2007 GSA Denver Annual Meeting (28–31 October 2007)
Paper No. 144-22
Presentation Time: 8:00 AM-12:00 PM

CARBON-ISOTOPE ANALYSES OF FOSSIL PLANTS IN TRIASSIC ISCHIGUALASTO FORMATION (ARGENTINA): PALEOECOLOGICAL IMPLICATIONS

COLOMBI, Carina E., CONICET - Museo de Ciencias Naturales, Universidad National de San Juan, Av. España 400 (Norte), San Juan, 5400, Argentina, ccolombi@unsj.edu.ar, MONTANEZ, Isabel, Department of Geology, Univ of California, Davis, CA 95616, and PARRISH, Judith Totman, Dept. of Geological Sciences, Univ of Idaho, P.O. Box 443022, Moscow, ID 83844

The Triassic Ischigualasto Formation yields a rich and very well-preserved fossil flora, including roots, tree trunks, and leaves. The taphocoenoses comprise Corystospermales and Peltaspermales, interpreted as riparian forest, together with shrub-fern vegetation in undergrowth and on the floodplain environment. The age of the Ischigualasto Formation is very well known based on two radiometric dates (227.8±0.3 near the base and 218±1.7 near the top). Fossil leaves and tree trunks occur mostly in the upper part of the formation, in channel, floodplain, and marsh deposits. Stable carbon isotopic composition (δ13C) and carbon/nitrogen (C/N) ratios have been measured in 160 samples in order to investigate the average carbon isotopic values of these floras and the environmental, ecological, and taphonomic signals. The deposits contain two types of cuticles: exceptionally well-preserved, black, thick cuticles and fragmentary, orange, very thin cuticles. Only the thick cuticles are taxonomically identifiable, and most of the C isotope analyses were made on those. These gave an average δ13C of -25.27, varying between -26.91 and -22.65 which corresponds with the average of C3 plants. However, one thin cuticle was analyzed, producing an unexpected value of -15.69, which is consistent with the values of C4 plants. We also examined possible lateral and vertical variations in the carbon isotopic composition in a marsh deposit, and found a variation of δ13C values from the deeper area of the marsh to the margins, possibly the result of variation in water/salinity stress. In addition, C/N ratios were analyzed, resulting in two groups, one from deposits that likely formed in permanent standing water, and one from the channels, which likely experienced seasonally drying; the differences in C/N ratios could indicate aerobic versus anaerobic decomposition.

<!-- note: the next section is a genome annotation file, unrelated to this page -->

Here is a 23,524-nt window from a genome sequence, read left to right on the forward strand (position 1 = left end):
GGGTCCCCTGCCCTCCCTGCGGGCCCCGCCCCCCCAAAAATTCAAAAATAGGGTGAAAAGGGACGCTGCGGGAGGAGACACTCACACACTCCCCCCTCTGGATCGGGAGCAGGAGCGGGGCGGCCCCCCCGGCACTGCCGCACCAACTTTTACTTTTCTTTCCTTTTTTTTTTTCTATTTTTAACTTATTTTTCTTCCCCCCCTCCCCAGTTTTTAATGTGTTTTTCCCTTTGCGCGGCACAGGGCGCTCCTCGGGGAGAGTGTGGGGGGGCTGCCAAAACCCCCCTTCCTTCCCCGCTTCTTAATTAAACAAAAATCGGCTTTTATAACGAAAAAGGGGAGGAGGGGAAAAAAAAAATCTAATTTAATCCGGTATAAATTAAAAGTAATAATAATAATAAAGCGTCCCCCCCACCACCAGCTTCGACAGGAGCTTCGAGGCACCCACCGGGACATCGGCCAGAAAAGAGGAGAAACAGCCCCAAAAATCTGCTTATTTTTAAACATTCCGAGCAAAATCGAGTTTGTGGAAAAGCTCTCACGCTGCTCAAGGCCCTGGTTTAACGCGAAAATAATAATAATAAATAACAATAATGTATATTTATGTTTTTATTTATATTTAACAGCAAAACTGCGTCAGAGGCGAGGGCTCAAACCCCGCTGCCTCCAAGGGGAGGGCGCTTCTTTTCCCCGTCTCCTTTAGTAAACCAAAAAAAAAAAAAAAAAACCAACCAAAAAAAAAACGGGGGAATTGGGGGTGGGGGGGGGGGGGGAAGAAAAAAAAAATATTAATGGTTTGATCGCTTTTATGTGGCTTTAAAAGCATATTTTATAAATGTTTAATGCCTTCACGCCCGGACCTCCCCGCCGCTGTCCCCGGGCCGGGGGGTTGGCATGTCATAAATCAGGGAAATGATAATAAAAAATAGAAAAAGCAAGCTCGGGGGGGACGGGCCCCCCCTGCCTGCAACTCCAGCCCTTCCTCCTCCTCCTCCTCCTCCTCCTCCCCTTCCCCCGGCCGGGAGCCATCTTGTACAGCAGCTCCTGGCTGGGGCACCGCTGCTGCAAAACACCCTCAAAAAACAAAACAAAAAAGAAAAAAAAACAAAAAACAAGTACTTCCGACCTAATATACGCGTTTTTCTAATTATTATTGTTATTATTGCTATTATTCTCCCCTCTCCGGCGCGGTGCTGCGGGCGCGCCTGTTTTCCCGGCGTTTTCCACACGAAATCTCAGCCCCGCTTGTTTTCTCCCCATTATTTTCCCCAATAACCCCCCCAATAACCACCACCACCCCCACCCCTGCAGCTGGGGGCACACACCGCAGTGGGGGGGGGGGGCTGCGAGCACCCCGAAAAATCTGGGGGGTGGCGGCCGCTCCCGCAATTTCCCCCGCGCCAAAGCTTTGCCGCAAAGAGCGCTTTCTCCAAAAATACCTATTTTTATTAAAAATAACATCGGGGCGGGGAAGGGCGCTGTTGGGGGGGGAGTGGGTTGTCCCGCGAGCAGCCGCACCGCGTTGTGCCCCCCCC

2007 GSA Denver Annual Meeting (28–31 October 2007)
General Information for this Meeting
Session No. 144--Booth# 105
Paleontology (Posters) II: Environments, Ecosystems, and Interactions
Colorado Convention Center: Exhibit Hall E/F
8:00 AM-12:00 PM, Tuesday, 30 October 2007

Geological Society of America Abstracts with Programs, Vol. 39, No. 6, p. 400

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